2. Ronnie Coleman:
Having held his position as number one for eight years, losing what was supposed to be his ninth Olympia title to Jay Cutler has proven for Ronnie Coleman to be the biggest upset in professional bodybuilding history. No other defending champion has gone out in a similar fashion, making Ronnie historically significant for all the wrong reasons.
It was rather disappointing to watch such a great champion lose all he has worked so hard for, especially given the closeness of the competition and the fact he is now at an age where coming back to reclaim bodybuilding immortality might prove impossible. It seems the competition has finally caught up with Ronnie.
It cannot be argued that Jay Cutler is an unworthy Mr. Olympia champion, nor can it be debated that, should he continue to improve, eventual third place finisher Victor Martinez will likely be the next in line. With these facts on the table, this could very well be the end for Ronnie, although he has shown many times before (eight to be exact) that should he bring his best package, his grasp on the Mr. Olympia title is unbreakable.
His 2006 showing, however, did not prove to be his most convincing. Although he showed unsurpassed biceps development and outer thigh size, his back development showed previously unseen structural problems, compounded by uncharacteristic smoothness. While he seemed to have not made any major improvements, his closet rival, Jay Cutler, had made many. This meant game over for Ronnie and the end of an era.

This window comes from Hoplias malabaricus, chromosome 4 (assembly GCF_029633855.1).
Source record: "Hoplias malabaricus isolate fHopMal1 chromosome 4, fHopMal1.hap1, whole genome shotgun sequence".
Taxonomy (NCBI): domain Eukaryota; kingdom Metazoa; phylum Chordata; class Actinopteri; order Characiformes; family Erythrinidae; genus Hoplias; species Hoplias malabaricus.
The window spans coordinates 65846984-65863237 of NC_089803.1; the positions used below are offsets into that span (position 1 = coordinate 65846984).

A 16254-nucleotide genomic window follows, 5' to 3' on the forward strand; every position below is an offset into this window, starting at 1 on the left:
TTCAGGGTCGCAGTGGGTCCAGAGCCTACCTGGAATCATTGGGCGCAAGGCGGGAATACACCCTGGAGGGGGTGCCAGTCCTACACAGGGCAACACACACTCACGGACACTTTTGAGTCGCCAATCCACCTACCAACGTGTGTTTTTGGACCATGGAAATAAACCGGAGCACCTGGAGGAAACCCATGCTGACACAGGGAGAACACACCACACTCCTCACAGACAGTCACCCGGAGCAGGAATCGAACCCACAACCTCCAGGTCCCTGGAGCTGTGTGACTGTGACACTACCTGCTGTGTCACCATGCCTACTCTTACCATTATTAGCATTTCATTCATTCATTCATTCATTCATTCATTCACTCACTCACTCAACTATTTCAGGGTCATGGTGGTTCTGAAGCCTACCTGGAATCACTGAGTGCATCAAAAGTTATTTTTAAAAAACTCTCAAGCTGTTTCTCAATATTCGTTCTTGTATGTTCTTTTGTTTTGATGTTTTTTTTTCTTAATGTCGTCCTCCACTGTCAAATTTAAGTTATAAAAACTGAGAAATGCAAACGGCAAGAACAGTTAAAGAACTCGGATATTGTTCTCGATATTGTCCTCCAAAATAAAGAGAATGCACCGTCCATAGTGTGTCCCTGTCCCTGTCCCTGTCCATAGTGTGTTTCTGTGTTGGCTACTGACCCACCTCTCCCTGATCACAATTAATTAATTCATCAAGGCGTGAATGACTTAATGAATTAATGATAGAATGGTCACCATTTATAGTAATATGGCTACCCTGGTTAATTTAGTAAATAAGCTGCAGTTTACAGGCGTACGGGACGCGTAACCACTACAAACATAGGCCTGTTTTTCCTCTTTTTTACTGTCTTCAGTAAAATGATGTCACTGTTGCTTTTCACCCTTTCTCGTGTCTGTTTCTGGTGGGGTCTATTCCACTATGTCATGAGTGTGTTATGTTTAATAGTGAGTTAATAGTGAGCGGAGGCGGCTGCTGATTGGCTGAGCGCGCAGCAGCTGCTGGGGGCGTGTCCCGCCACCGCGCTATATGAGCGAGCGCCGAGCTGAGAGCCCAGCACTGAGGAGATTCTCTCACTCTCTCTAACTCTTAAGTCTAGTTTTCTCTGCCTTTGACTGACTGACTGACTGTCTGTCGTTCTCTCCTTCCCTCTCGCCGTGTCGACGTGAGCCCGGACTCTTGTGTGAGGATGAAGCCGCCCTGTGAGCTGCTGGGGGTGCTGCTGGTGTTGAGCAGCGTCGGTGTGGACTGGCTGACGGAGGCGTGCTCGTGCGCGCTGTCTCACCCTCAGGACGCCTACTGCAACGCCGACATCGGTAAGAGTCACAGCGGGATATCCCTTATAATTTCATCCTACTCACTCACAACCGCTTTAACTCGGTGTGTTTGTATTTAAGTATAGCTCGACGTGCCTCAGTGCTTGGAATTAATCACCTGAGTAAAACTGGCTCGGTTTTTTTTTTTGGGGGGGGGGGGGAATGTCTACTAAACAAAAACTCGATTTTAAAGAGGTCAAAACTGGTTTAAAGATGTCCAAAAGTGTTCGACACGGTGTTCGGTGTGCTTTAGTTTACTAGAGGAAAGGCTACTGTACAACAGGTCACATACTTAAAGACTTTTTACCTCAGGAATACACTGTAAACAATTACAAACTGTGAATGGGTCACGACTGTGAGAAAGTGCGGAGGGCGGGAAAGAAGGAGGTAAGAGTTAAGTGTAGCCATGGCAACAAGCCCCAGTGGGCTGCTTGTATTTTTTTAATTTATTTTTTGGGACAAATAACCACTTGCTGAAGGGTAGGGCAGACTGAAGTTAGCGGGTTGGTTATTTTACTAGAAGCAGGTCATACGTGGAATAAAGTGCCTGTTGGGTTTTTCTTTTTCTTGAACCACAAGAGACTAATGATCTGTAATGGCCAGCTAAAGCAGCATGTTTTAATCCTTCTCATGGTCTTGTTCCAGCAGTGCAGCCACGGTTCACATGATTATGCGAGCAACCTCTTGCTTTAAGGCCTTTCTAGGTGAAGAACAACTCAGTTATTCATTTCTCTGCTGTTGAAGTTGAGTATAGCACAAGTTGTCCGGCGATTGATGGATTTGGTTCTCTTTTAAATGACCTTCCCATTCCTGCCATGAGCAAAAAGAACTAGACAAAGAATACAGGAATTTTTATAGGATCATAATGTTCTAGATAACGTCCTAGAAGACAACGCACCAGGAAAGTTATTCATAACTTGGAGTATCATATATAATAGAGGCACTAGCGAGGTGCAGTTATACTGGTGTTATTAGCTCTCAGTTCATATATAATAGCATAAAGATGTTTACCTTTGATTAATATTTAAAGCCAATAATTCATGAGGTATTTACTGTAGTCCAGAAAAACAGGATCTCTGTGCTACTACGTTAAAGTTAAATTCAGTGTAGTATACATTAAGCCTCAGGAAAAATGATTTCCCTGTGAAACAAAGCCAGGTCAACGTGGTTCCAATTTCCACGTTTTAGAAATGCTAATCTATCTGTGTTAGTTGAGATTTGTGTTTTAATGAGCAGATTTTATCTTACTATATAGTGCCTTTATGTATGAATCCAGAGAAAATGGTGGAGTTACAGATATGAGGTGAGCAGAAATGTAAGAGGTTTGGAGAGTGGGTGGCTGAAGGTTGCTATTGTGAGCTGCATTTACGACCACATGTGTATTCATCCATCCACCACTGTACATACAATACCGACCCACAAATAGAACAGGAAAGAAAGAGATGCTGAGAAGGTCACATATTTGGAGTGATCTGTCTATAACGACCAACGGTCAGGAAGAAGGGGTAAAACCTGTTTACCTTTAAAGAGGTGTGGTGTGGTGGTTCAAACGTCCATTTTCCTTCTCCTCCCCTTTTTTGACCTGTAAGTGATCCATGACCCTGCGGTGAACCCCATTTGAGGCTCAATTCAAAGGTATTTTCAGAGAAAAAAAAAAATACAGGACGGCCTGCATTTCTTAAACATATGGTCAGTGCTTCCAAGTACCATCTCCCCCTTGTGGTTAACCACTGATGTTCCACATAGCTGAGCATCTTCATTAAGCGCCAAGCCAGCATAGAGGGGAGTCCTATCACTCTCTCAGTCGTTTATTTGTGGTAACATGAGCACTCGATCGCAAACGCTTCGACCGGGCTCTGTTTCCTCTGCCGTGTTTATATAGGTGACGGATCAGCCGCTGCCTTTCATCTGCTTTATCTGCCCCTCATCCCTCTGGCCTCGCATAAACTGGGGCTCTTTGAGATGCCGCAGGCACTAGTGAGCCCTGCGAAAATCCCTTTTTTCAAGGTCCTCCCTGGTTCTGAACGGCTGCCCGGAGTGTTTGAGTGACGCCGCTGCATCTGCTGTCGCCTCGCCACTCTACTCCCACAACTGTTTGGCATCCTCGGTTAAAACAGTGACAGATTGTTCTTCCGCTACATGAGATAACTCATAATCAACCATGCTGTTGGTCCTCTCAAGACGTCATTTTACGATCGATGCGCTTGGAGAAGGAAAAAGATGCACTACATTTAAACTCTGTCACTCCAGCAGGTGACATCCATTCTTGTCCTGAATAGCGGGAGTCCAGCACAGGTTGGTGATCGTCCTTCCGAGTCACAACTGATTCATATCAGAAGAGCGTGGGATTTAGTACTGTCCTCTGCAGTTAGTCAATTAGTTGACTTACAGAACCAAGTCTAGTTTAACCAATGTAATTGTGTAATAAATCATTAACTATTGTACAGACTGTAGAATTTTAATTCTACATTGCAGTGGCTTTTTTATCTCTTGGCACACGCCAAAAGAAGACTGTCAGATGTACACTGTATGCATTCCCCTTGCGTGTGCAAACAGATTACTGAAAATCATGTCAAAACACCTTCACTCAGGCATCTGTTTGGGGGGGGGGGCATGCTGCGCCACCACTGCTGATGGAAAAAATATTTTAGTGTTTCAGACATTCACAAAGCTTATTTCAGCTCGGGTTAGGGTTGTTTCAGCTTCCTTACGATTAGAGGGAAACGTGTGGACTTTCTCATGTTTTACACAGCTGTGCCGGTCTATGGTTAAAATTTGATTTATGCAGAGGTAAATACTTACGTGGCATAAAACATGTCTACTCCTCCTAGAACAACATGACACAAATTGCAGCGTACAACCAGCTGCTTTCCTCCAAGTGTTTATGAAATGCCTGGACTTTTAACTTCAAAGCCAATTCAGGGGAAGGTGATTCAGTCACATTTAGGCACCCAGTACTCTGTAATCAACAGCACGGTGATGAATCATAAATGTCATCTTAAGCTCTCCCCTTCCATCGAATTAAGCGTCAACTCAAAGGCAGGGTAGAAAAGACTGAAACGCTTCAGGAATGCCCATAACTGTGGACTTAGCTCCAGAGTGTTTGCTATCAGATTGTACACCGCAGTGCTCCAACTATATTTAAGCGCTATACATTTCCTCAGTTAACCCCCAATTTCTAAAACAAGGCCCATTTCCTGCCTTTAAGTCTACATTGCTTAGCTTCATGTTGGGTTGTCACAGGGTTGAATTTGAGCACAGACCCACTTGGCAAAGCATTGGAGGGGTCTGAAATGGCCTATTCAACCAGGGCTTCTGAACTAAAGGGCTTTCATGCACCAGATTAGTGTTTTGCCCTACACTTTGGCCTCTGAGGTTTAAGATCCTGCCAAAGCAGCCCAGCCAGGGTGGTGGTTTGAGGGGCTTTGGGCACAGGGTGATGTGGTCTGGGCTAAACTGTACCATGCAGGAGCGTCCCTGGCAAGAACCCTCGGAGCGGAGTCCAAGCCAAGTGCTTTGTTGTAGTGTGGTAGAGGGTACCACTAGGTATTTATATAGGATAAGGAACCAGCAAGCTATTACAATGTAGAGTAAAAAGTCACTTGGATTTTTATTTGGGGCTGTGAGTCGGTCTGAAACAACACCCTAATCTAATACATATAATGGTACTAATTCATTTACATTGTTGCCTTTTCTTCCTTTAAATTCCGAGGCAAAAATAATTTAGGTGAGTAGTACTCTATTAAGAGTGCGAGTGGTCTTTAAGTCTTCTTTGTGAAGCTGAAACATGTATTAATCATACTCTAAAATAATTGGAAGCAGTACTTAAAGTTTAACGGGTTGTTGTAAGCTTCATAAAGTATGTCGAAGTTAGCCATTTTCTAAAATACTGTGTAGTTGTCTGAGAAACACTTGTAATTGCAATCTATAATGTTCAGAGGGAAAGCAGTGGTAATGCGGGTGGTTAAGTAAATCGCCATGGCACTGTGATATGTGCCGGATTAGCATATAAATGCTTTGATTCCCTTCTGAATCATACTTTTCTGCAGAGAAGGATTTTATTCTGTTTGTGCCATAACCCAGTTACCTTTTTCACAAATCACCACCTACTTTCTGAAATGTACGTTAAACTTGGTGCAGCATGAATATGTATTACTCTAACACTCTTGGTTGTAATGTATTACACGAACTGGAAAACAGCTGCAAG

3. Victor Martinez:
Heralded as a likely contender, and legitimate threat for the Olympia title in future years, Victor Martinez has finally shown what we might expect to be the future shape of men's professional bodybuilding. Looking to be considerably superior in shape and size to previous outings, Victor had many in the crowd expecting him to overtake both Ronnie and Jay.
His physique appeared to be flawless in every way, with a refreshingly crisp look that accentuated his perfectly proportioned muscles. Although a very large man, Victor demonstrated great symmetry and shape complete with some of the best legs and widest lats onstage. When he was announced third it came as no great surprise to many in attendance. A surprising number even felt he could have switched places with Ronnie. Look for Victor to hold the Sandow in the not too distant future.
4. Dexter Jackson:
Showing an improved physique - with impossibly thin skin, and improved fullness - to the one he presented at the Arnold classic earlier in the year, there was no arguing that Dexter deserved his fourth placing. From the same mold as Victor Martinez, Dexter displayed a beautiful combination of size, cuts and shape.
Particularly noteworthy were his arms, which defied description with their otherworldly fullness. The smallest waist next to Melvin Anthony onstage and excellent presentation skills solidified Dexter's position as the fourth best bodybuilder in the world.
5. Melvin Anthony:
Probably the second biggest surprise of the evening, next to Jays win, was the major overall improvements in size Melvin Anthony had made. This newfound mass combined with his usual miniscule waist and great shape, gave the Melvin his biggest placing yet as a pro.
While some were suggesting his weight to be in the 260 range, and he certainly stacked up well next to Dennis James, who is universally regarded as a mass monster competing in the 260 plus bracket, Melvin, it seems, has found the perfect formula that should assure him similar results in future shows. As usual he presented the best posing routine of the night to cap off his stunning showing, while paving the way for a new breed of bodybuilder.
6. Gustavo Badell: